Word of the Day

Sunday, January 31, 2021

holophrase

[ hol-uh-freyz, hoh-luh- ]

noun

a word functioning as a phrase or sentence, as the imperative Go!

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What is the origin of holophrase?

A holophrase is “a word functioning as a phrase or sentence”; it comes from the Greek adjective hόlos (combining form holo-) “whole, entire,” and the noun phrásis “speech, way of speaking, expression.” Holophrases are the usual form of speech when children are learning to talk, as when your toddler stands in front of you with raised arms, and says “Up,” meaning “Pick me up.” Holophrase entered English at the end of the 19th century.

how is holophrase used?

In dispensing with parts of speech, and in presenting a total situation in one symbol, the holophrase might be called a ‘word gesture.’

Floyd Henry Allport, Social Psychology, 1924

The VC community seems to love its holophrases: “incubate,” “accelerate,” “longtail,” “freemium,” and of course, the mythical “unicorn.” These are all words that serve as shorthand for more involved concepts central to the investment universe.

Ajay Raju, "The Next Silicon Valley Will Be … Philly?" Philadelphia Citizen, October 23, 2018

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Saturday, January 30, 2021

fantabulous

[ fan-tab-yuh-luhs ]

adjective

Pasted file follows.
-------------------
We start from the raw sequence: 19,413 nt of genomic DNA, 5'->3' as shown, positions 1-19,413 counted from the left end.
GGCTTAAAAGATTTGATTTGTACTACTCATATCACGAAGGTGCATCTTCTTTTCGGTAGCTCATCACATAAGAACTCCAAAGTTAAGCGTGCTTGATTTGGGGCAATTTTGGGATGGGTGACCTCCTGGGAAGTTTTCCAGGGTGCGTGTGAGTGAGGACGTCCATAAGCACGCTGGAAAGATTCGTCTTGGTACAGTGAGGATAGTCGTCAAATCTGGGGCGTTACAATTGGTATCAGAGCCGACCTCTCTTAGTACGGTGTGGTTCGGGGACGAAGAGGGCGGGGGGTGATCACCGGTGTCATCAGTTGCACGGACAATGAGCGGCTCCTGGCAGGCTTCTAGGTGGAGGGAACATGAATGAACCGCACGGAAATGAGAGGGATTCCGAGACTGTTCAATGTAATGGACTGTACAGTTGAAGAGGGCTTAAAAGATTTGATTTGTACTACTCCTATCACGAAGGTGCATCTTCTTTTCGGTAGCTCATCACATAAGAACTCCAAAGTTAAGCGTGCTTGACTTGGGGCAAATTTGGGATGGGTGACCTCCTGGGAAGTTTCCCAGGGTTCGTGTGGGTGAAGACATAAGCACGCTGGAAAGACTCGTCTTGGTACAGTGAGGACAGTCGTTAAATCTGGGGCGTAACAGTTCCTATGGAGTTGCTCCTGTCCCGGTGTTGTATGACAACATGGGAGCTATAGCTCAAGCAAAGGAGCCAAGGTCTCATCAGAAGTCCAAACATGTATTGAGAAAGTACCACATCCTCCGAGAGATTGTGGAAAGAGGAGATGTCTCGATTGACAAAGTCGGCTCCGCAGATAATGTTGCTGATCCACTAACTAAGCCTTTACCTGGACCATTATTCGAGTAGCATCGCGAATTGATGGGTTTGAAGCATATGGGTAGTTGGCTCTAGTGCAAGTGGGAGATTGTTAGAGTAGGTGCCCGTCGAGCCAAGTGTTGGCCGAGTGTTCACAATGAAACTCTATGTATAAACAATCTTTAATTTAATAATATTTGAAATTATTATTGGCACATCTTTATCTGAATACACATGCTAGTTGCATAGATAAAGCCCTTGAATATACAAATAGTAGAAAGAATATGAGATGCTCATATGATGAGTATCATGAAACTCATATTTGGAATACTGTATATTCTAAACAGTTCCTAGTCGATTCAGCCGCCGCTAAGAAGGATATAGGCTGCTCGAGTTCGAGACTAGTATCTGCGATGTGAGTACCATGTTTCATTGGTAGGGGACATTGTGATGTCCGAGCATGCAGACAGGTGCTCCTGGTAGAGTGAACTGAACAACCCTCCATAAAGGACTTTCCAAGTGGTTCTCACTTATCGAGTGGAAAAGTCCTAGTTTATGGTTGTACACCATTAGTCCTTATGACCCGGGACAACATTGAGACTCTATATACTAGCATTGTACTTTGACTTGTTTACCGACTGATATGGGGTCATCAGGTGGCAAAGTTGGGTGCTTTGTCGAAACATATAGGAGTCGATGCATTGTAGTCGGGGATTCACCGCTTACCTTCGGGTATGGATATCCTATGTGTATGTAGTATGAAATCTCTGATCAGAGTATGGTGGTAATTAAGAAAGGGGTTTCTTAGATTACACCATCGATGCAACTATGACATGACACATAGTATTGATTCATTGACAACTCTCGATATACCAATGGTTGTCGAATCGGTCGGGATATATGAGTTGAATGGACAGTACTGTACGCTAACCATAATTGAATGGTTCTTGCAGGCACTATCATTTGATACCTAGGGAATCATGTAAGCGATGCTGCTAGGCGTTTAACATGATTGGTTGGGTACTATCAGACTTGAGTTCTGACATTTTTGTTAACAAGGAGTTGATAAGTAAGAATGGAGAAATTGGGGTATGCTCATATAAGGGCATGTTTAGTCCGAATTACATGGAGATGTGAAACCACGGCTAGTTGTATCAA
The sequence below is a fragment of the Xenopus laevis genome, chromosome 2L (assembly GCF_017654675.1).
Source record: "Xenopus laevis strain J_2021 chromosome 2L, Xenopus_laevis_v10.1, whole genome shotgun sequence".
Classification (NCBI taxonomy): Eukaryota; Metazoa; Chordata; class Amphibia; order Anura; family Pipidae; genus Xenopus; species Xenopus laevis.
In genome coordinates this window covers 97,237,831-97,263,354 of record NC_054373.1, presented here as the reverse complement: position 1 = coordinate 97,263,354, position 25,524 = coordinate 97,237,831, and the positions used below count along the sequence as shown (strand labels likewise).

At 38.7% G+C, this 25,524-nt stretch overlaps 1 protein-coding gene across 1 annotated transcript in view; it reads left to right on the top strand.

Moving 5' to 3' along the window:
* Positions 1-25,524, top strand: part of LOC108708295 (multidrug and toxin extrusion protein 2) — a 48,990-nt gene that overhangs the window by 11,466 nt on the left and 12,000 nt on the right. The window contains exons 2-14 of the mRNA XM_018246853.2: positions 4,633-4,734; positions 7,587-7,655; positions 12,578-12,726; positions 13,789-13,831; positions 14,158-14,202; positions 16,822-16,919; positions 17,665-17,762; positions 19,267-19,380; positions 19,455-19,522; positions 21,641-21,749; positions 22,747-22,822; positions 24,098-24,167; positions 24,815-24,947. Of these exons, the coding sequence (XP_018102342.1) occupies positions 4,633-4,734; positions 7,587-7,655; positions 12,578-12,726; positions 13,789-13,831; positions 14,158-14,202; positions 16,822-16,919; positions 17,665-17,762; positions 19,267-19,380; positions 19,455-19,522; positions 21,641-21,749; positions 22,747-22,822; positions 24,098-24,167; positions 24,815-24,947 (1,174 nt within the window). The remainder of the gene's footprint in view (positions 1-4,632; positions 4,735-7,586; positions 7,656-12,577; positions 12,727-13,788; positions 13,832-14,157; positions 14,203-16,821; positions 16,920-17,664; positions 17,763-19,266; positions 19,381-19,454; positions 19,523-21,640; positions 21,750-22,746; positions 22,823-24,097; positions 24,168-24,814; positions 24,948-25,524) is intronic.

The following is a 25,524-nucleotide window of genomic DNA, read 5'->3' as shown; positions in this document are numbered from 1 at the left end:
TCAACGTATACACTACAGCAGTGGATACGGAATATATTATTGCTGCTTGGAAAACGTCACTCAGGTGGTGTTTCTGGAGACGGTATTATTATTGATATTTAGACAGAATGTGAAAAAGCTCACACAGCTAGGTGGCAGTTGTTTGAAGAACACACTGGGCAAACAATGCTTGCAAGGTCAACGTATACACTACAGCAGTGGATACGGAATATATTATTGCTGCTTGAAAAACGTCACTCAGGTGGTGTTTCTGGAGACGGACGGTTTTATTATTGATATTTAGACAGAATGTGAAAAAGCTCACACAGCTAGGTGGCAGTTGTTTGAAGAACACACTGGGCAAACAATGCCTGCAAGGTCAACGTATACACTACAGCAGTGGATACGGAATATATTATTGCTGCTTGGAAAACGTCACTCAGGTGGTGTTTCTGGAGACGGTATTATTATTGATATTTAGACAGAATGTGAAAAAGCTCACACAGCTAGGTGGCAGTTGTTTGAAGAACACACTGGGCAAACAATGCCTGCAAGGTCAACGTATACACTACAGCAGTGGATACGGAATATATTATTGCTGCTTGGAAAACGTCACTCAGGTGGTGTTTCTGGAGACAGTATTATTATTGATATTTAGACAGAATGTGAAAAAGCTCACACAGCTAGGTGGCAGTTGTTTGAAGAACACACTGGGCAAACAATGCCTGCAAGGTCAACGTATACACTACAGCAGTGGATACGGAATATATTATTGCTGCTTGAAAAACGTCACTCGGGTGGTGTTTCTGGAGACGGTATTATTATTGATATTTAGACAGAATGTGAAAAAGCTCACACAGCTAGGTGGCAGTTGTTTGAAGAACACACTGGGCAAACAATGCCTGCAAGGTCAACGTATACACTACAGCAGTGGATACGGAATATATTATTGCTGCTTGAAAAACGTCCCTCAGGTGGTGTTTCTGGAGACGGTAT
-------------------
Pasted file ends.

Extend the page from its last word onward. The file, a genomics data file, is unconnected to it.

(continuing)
extremely fine or desirable; excellent; wonderful.

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What is the origin of fantabulous?

Fantabulous, a slang term meaning “excellent, wonderful,” is a blend of fantastic and fabulous. The word first appeared in the US in 1953, in New Zealand in 1959, and in the UK by 1961.

how is fantabulous used?

Stolen money enhanced the flavor of everything it bought, made every game of pinball more fantabulous and fun.

Brent Staples, "I Oiled the Hinges," New York Times Magazine, October 8, 1995

“It was great,” Bobby said. “Fantabulous. Thanks for taking me. It was practically the best movie I ever saw.”

Stephen King, Hearts in Atlantis, 1999

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Friday, January 29, 2021

alembic

[ uh-lem-bik ]

noun

anything that transforms, purifies, or refines.

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What is the origin of alembic?

Alembic “a vessel with a beaked cap or head, formerly used in distilling,” covers quite a bit of Western civilization. It comes from Middle English alambik, alembec, lambic, lembic, from Middle French alembic, alambic and from Medieval Latin alembicus, alembicum. The English, French, and Latin forms come from Arabic al-anbīq, composed of al– “the” and anbīq “a vessel for distilling, a distilling flask, a still.” Anbīq comes via Persian from Greek ámbix (stem ámbīk-) “a vessel with a spout, an alembic.” Alembic entered English in the late 14th century.

how is alembic used?

What caused this hasty decision? Or had change formed slowly in the alembic of his discontent?

Regina O'Melveny, The Book of Madness and Cures, 2012

But the more he read the more he was astonished to find how the facts had passed through the alembic of Carlyle’s brain and had come out and fitted themselves, each as a part of one great whole, making a compact result, indestructible and unrivalled …

James T. Fields, "Some Memories of Charles Dickens," Atlantic Monthly, August 1870

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